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What Is Forklift Gas?

By Ray Hawk
Updated May 17, 2024
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Forklift gas is a form of propane mixed with other compounds to varying degrees. The most common form of forklift gas is Liquified Petroleum Gas (LPG), which, in the US and Canada, is largely composed of propane. As of 2011, in European countries, it can have up to 15% of other components such as butane, sulfur, and propylene. LPG and pure propane fuel are derived from petroleum and natural gas refining processes and are the most common category of fuels for heavy duty types of forklifts.

Gas forklift machinery is less expensive to purchase than its electric counterparts, as it doesn't require the durable, rechargeable batteries upon which an electric forklift depends. The cost between these two major types of forklifts can balance out depending on usage levels, as using a forklift that runs on gas will cost more to operate in the long run than an electric model. An electric forklift will also only run for six to seven hours, and then require up to 16 hours of recharging, which can cause production bottlenecks. Forklifts running on LPG have no such limitations as long as the fuel supply is plentiful.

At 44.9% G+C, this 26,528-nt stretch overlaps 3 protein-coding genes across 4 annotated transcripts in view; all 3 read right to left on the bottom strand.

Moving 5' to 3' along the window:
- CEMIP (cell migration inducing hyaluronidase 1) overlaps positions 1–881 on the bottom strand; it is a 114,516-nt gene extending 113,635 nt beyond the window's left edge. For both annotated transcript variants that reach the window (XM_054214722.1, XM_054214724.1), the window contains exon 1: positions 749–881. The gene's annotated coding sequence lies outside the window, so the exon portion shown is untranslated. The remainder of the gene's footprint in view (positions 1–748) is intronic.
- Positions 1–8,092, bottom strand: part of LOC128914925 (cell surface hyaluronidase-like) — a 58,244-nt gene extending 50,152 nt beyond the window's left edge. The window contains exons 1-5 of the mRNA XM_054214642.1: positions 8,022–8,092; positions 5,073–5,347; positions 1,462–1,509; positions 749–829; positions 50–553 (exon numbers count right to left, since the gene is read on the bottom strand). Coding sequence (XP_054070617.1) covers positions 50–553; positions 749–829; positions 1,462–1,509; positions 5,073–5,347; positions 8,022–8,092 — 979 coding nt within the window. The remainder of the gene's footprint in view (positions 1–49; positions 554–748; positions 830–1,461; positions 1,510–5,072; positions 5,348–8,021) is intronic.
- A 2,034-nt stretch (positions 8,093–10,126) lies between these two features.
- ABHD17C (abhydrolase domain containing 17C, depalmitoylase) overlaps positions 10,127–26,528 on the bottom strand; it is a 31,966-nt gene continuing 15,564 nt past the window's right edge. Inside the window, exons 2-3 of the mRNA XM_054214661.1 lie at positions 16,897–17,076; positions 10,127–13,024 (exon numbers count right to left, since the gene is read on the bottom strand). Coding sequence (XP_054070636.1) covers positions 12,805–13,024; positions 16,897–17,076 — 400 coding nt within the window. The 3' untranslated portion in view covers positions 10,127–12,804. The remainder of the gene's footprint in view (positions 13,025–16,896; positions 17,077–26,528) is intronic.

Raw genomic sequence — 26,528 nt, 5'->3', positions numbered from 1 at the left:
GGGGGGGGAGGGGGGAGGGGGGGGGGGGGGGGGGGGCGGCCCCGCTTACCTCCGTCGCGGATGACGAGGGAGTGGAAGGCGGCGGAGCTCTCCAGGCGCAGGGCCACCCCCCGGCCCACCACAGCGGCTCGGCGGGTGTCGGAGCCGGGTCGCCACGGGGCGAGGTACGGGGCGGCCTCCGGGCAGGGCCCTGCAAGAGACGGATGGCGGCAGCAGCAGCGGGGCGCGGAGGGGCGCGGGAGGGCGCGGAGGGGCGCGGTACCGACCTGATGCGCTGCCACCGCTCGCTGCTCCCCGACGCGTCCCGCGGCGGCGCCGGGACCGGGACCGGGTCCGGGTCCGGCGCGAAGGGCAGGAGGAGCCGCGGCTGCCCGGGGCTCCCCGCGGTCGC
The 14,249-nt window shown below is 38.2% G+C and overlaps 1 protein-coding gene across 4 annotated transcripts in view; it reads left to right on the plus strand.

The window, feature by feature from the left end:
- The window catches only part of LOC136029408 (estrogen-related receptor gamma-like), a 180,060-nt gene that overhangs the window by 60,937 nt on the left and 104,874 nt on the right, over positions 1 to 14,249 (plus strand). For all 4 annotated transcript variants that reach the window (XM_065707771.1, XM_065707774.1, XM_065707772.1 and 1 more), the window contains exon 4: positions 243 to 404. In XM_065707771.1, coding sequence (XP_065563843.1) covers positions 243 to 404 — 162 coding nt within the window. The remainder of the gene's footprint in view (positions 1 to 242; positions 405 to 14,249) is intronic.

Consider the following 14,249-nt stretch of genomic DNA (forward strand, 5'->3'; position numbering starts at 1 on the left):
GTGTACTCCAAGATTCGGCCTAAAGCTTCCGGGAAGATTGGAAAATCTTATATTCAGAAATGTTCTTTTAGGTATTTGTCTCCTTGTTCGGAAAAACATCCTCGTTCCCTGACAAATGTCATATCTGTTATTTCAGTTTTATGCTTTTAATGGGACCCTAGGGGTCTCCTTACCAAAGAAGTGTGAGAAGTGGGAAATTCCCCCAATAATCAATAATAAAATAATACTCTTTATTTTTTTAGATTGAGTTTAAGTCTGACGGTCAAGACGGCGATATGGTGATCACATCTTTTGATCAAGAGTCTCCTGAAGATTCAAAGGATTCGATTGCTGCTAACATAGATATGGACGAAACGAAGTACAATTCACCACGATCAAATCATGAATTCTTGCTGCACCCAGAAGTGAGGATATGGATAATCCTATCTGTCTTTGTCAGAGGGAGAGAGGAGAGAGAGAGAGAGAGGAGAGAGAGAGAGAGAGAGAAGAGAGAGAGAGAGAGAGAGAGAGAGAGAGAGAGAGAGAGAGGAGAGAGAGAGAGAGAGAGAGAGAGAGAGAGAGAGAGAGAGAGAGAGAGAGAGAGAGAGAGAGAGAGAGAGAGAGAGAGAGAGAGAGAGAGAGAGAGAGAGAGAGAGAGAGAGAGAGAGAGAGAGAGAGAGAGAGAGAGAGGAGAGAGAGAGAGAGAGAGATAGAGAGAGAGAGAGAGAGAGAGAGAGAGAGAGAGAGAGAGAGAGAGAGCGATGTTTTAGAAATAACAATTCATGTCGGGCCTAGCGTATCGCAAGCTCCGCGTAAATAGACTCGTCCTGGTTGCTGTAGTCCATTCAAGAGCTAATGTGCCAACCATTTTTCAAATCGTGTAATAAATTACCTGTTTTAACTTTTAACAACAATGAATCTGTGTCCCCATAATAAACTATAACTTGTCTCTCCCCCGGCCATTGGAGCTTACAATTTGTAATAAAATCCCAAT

One of the downsides to burning forklift gas is that it produces toxic exhaust byproducts, so these machines are designed for primarily outdoor operation. An electric forklift can be operated indoors with zero emissions. A propane gas-powered forklift, or one that runs on gasoline or diesel fuel, will emit carbon monoxide, nitrogen oxide, and more, though propane is a slightly cleaner burning fuel than gasoline or diesel.

Despite increased long-term costs and the pollution factor, forklifts based on LPG fuels are the most common in industry. This is due in part to the portability and safety of storing the propane fuel tanks on site versus gasoline or diesel. A machine using forklift gas also has much more power than an electric counterpart and can lift up to 52 tons, where the maximum lift capacity for an electric forklift is in the range of five to seven tons.

Of all the types of forklifts available, those that operate on forklift gas are leaders in every application where power and long-term operation demands are high. Their superior performance tends to outweigh the fact that they can have negative long-term health effects on the operators who are exposed to fumes on a full-time basis. Other workers who must be nearby them on a constant basis, whether inside or outside, are also exposed to the detrimental emissions produced by forklift gas.

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